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Equal Pay for Equal Work

Eakinomics: Equal Pay for Equal Work

Senator and presidential contender Kamala Harris drew attention yesterday with the announcement of her plan to eliminate the gender wage gap. According to her website: “In America today, women who work full time are paid just 80 cents, on average, for every dollar paid to men.” While her proposal is entitled “Holding Corporations Accountable for Pay Inequality in America,” we can presume that she believes that businesses (not just corporations) are not treating women fairly.

But just to be clear, discrimination on the basis of gender is already illegal, a violation of the Equal Pay Act. More generally, the Equal Employment Opportunity Commission (EEOC) points out that “Title VII [of the Civil Rights Act of 1064], the ADEA [The Age Discrimination in Employment Act of 1967], and the ADA [The Americans With Disabilities Act] prohibit compensation discrimination on the basis of race, color, religion, sex, national origin, age, or disability.” There is clear, broad agreement that discrimination is not ok. The question therefore is, what is different about Harris’s proposal that will reduce pay discrimination?

There are several key aspects of the proposal:

1. Firms are guilty until proven innocent. Specifically, “Companies will be required to obtain an ‘Equal Pay Certification’ and prove they’re not paying women less than men for work of equal value.”

2. Certification has two components. First, “To receive certification, companies must demonstrate they have eliminated pay disparities between women and men who are doing work of equal value.” Second, “They will also be required to report the overall pay and total compensation gap that exists between men and women, regardless of job titles, experience, and performance. These statistics will be reported by employees’ race and ethnicity.”

3. The system will be enforced with a fine. “This fine will be assessed based on a company’s average wage gap for work of equal value. For every 1% gap that exists after accounting for differences in job titles, experience, and performance, companies will be fined at 1% of their average daily profits during the last fiscal year. We estimate the plan will generate roughly $180 billion over 10 years.”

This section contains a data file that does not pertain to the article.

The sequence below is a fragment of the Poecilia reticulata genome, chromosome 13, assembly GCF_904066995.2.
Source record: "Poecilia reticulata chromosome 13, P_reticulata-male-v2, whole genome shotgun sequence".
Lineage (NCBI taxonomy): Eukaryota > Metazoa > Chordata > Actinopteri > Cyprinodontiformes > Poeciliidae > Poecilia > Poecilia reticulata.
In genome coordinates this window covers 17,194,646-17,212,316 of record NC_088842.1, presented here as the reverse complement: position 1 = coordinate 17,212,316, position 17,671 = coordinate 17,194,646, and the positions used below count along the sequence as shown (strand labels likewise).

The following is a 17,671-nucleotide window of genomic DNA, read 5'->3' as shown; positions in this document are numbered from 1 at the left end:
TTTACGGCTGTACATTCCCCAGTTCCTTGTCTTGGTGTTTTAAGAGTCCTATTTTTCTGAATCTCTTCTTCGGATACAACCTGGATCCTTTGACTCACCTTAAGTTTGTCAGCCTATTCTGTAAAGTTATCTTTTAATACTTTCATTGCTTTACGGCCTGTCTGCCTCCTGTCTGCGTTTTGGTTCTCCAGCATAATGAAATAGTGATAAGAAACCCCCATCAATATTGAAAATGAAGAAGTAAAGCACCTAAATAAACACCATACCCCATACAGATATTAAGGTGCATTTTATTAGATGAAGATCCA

4. This approach is supposed to be better than the status quo because “individual cases of discrimination go unnoticed or are too difficult or expensive to prove in court, and workers face increasingly high barriers in banding together to prove their claims.” But tossing aside the tradition of presumed innocence is a radical change, and a precedent that should not be set lightly. Moreover, it is not obvious that this system makes it easier to prove discrimination. Notice that the key change is work of “equal value.” That is a very slippery concept and I can imagine an enormous amount of litigation failing to establish a clear notion of equal value. Moreover, the fine is levied on the difference “after differences in job titles, experience, and performance” are accounted for, which seems like enough statistical wiggle room to drive a truck through.

5. There are big gaps in protection under the proposal. It is limited to firms of 100 employees or more, so it affects only 2.46 percent of all firms (as of 2018), since the remainder have fewer than 100 employees. It would cover less than two-thirds of all private sector employees and no government employees at all.

6. Harris emphasizes that she does not need Congress to act; she can require this sort of certification for government contractors using executive orders. That is true enough, but hardly something to be admired. Presidents Obama and Trump have pursued this approach; it is time to return to the practice of working for the bipartisan consensus needed to pass legislation. Focusing what is supposed to be a broad policy initiative solely on those doing business with the government does not accomplish the goal and makes the government less flexible and more costly.

One cannot object to the Harris campaign restating America’s commitment to equal pay for equal work. But one can raise serious questions about whether this policy is the right approach to reach that goal.


Fact of the Day

The United States is the second largest emitter of greenhouse gases, but represents less than 15 percent of the global total.